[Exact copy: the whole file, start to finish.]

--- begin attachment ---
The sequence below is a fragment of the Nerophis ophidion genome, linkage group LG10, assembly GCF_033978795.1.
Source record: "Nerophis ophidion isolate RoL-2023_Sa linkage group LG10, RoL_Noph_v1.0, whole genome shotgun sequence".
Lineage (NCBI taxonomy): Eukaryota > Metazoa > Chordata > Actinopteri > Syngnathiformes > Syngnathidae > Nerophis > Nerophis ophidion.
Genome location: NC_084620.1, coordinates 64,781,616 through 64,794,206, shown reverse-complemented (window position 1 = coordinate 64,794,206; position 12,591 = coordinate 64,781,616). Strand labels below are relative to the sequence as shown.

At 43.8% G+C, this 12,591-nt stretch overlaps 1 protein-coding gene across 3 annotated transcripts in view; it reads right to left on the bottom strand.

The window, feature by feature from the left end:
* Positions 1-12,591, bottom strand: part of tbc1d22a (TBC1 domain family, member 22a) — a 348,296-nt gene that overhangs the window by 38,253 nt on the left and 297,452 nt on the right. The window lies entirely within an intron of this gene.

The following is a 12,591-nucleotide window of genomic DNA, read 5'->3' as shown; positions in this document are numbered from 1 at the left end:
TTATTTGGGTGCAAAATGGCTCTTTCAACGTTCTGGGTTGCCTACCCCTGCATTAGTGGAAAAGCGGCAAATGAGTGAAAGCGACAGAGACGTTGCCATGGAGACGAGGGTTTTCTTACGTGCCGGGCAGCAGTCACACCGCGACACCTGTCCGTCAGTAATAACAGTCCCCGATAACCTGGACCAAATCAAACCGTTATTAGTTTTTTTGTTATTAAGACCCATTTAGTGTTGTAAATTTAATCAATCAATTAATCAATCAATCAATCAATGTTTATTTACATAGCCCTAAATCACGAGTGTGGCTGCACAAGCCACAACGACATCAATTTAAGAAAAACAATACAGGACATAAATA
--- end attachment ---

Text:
The sequence below is a fragment of the Nerophis ophidion genome, linkage group LG10, assembly GCF_033978795.1.
Source record: "Nerophis ophidion isolate RoL-2023_Sa linkage group LG10, RoL_Noph_v1.0, whole genome shotgun sequence".
Lineage (NCBI taxonomy): Eukaryota > Metazoa > Chordata > Actinopteri > Syngnathiformes > Syngnathidae > Nerophis > Nerophis ophidion.
Genome location: NC_084620.1, coordinates 64,781,616 through 64,794,206, shown reverse-complemented (window position 1 = coordinate 64,794,206; position 12,591 = coordinate 64,781,616). Strand labels below are relative to the sequence as shown.

At 43.8% G+C, this 12,591-nt stretch overlaps 1 protein-coding gene across 3 annotated transcripts in view; it reads right to left on the bottom strand.

The window, feature by feature from the left end:
* Positions 1-12,591, bottom strand: part of tbc1d22a (TBC1 domain family, member 22a) — a 348,296-nt gene that overhangs the window by 38,253 nt on the left and 297,452 nt on the right. The window lies entirely within an intron of this gene.

The following is a 12,591-nucleotide window of genomic DNA, read 5'->3' as shown; positions in this document are numbered from 1 at the left end:
TTATTTGGGTGCAAAATGGCTCTTTCAACGTTCTGGGTTGCCTACCCCTGCATTAGTGGAAAAGCGGCAAATGAGTGAAAGCGACAGAGACGTTGCCATGGAGACGAGGGTTTTCTTACGTGCCGGGCAGCAGTCACACCGCGACACCTGTCCGTCAGTAATAACAGTCCCCGATAACCTGGACCAAATCAAACCGTTATTAGTTTTTTTGTTATTAAGACCCATTTAGTGTTGTAAATTTAATCAATCAATTAATCAATCAATCAATCAATGTTTATTTACATAGCCCTAAATCACGAGTGTGGCTGCACAAGCCACAACGACATCAATTTAAGAAAAACAATACAGGACATAAATA